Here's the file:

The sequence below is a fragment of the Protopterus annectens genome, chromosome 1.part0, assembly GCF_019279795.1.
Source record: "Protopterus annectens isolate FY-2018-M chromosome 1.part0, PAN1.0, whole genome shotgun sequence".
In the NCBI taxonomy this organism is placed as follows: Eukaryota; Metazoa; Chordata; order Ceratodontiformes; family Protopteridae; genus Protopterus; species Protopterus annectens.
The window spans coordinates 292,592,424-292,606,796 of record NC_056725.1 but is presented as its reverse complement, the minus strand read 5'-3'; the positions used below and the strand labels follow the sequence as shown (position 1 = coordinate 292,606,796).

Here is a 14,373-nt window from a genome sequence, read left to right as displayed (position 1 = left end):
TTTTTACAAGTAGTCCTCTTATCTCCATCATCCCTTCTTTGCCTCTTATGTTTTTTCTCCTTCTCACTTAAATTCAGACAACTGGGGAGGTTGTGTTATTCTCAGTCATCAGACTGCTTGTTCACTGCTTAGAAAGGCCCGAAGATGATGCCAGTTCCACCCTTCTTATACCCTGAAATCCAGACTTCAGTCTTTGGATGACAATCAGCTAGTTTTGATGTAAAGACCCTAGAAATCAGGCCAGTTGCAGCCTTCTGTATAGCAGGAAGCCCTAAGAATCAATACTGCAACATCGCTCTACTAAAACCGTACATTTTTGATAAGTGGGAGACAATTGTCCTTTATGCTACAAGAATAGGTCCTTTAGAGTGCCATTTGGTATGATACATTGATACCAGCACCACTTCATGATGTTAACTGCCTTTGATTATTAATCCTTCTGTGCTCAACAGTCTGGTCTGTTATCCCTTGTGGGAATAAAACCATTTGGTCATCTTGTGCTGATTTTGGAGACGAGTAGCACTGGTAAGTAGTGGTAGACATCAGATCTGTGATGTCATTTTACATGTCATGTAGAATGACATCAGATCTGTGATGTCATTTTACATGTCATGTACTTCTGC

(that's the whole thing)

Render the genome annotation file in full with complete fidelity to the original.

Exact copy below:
The sequence below is a fragment of the Protopterus annectens genome, chromosome 1.part0, assembly GCF_019279795.1.
Source record: "Protopterus annectens isolate FY-2018-M chromosome 1.part0, PAN1.0, whole genome shotgun sequence".
In the NCBI taxonomy this organism is placed as follows: Eukaryota; Metazoa; Chordata; order Ceratodontiformes; family Protopteridae; genus Protopterus; species Protopterus annectens.
The window spans coordinates 292,592,424-292,606,796 of record NC_056725.1 but is presented as its reverse complement, the minus strand read 5'-3'; the positions used below and the strand labels follow the sequence as shown (position 1 = coordinate 292,606,796).

Here is a 14,373-nt window from a genome sequence, read left to right as displayed (position 1 = left end):
TTTTTACAAGTAGTCCTCTTATCTCCATCATCCCTTCTTTGCCTCTTATGTTTTTTCTCCTTCTCACTTAAATTCAGACAACTGGGGAGGTTGTGTTATTCTCAGTCATCAGACTGCTTGTTCACTGCTTAGAAAGGCCCGAAGATGATGCCAGTTCCACCCTTCTTATACCCTGAAATCCAGACTTCAGTCTTTGGATGACAATCAGCTAGTTTTGATGTAAAGACCCTAGAAATCAGGCCAGTTGCAGCCTTCTGTATAGCAGGAAGCCCTAAGAATCAATACTGCAACATCGCTCTACTAAAACCGTACATTTTTGATAAGTGGGAGACAATTGTCCTTTATGCTACAAGAATAGGTCCTTTAGAGTGCCATTTGGTATGATACATTGATACCAGCACCACTTCATGATGTTAACTGCCTTTGATTATTAATCCTTCTGTGCTCAACAGTCTGGTCTGTTATCCCTTGTGGGAATAAAACCATTTGGTCATCTTGTGCTGATTTTGGAGACGAGTAGCACTGGTAAGTAGTGGTAGACATCAGATCTGTGATGTCATTTTACATGTCATGTAGAATGACATCAGATCTGTGATGTCATTTTACATGTCATGTACTTCTGC